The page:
He brought an edge to it in a way that’s rock. When I first signed him, I was excited. I had him come meet me at the studio. I wanted him to meet Usher. I get to the studio and he’s already there. I remember walking in and he had on eyeliner. I stopped. I wear my emotions on my sleeves. People know there ain’t no fronting to me and the face reads it. I’m like, “Dude, what is that? What’s going on?” We weren’t as open in the world [as] we are now, so I’m like, “I want to understand what it is you’re trying to do so I know how to hold you down.”
He started to explain like, “I’ve been wearing eyeliner ’cause I be on my rock and roll shit,” and then he stopped and just looked at me and he’s like, “Nigga, it’s ’cause I just like this shit.” The way he said it made me feel wack for not having it on. I’m looking in the mirror like, “Maybe I need to be wearing this shit.” He owned it. It was a learning moment for myself and I was like, “I see what you’re trying to do, and we just got to ease you into it.” I told him that Outkast couldn’t have started with “Hey Ya.”
Miguel: Prior to Mark hearing the record, it was already sort of a big song on MySpace. No one was doing data. It was the most basic version of data at the time — you could go to MySpace and see how many plays a song had on someone’s page. And “Sure Thing” was on my page and it already had millions of plays. It was a nice thing to mention, but at the time, labels were not using that as a reason to validate or to sign artists necessarily. Once “All I Want Is You” did really well, I felt really strongly that “Sure Thing” would do the same.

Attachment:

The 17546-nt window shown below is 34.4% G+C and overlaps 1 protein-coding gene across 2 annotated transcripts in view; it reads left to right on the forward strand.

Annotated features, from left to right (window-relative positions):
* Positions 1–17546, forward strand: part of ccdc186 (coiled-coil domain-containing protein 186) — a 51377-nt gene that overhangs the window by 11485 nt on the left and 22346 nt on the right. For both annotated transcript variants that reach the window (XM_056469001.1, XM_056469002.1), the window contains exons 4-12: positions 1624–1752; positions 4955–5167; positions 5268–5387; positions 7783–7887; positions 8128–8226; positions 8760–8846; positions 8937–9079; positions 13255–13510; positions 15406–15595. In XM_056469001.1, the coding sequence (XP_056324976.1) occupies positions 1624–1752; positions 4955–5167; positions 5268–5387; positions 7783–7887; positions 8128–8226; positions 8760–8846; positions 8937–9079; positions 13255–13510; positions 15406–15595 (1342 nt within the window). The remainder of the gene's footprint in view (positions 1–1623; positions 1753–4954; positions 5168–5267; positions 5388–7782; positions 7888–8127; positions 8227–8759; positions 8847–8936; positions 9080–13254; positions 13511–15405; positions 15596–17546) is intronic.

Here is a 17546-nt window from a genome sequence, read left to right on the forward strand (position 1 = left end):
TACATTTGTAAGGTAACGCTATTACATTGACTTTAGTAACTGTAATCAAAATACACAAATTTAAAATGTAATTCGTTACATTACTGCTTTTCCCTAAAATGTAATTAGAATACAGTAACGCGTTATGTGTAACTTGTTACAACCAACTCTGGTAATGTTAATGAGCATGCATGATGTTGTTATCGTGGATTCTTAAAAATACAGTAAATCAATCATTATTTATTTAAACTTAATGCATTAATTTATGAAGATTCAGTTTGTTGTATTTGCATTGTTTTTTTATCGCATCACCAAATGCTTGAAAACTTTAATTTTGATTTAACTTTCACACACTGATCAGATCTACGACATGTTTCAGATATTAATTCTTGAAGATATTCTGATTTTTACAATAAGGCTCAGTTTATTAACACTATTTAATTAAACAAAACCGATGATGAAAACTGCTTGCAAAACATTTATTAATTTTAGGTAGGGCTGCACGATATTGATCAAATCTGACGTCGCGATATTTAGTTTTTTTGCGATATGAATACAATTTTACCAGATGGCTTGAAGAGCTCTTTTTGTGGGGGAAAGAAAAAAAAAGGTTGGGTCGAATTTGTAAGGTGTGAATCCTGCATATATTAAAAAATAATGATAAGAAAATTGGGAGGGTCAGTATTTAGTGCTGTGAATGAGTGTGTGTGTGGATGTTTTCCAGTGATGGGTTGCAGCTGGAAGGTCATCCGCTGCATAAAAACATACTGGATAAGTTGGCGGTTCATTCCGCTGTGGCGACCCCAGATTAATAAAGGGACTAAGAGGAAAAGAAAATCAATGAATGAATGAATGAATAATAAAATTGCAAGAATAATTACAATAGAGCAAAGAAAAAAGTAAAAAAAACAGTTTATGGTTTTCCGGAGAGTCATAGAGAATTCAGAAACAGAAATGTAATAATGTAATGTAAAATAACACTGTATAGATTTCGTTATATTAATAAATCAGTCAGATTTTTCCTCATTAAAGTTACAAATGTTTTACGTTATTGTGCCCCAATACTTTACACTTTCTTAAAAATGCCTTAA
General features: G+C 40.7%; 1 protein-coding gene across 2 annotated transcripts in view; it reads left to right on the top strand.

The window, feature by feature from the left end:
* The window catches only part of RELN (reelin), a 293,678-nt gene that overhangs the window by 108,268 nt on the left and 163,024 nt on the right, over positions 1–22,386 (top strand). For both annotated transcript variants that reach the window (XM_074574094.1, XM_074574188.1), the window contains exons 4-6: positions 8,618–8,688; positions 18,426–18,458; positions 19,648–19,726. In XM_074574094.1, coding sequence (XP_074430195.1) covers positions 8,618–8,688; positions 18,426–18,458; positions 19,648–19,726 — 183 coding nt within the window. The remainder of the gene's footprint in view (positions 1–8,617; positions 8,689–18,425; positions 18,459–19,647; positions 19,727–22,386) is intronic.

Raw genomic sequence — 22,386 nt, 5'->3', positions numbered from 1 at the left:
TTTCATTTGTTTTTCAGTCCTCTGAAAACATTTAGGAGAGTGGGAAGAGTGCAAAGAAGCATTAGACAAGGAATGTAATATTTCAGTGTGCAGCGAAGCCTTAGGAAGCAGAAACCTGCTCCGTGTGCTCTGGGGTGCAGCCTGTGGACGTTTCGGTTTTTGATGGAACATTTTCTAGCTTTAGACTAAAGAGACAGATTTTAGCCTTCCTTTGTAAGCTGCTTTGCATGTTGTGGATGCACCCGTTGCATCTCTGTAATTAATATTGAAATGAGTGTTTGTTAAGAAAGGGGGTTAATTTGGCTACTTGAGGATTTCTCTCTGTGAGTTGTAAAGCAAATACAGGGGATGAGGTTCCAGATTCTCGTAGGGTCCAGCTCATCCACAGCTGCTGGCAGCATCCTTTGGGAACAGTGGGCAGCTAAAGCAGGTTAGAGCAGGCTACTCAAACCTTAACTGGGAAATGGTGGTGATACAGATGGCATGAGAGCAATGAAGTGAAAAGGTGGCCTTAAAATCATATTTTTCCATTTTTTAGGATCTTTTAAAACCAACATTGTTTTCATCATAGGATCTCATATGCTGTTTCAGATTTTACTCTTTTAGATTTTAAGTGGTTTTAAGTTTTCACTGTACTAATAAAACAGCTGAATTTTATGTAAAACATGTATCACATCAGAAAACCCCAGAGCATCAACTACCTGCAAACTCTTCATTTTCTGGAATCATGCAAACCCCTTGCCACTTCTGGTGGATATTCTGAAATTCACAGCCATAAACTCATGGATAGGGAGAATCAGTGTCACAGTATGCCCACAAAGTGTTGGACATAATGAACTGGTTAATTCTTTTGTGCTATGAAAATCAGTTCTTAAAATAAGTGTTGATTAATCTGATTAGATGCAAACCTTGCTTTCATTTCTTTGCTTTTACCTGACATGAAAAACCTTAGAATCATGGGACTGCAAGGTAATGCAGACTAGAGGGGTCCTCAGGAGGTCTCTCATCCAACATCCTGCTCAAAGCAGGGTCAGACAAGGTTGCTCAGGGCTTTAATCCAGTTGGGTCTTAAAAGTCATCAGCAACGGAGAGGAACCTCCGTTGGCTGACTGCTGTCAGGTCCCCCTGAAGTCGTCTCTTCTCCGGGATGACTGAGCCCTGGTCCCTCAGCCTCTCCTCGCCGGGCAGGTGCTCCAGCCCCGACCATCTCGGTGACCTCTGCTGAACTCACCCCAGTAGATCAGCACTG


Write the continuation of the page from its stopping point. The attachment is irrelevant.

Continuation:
Then, we shot a video with Hype Williams and I was excited, I was gassed, I was very confident. I can’t even front. Thanks to our promo department, and again, the strategic play, it did really well. The fans who already knew the song from MySpace were like, “We’ve been playing this song.” I think they took a lot of pride in it at the time. It really helped with radio and how it researched, which they used to dictate whether or not they put a song in and how often they play it.
Happy Perez: Once “All I Want is You” came out and the album was coming, I knew that we were approaching the actual release [of “Sure Thing.”] Once it came out, it did everything that we believed it would do. It set me back on course of where I was supposed to be at. I met Frank Ocean probably around 2007, but Nostalgia Ultra came out when “Sure Thing” came out. So the whole trajectory of my career changed again.
Resurging and Reflecting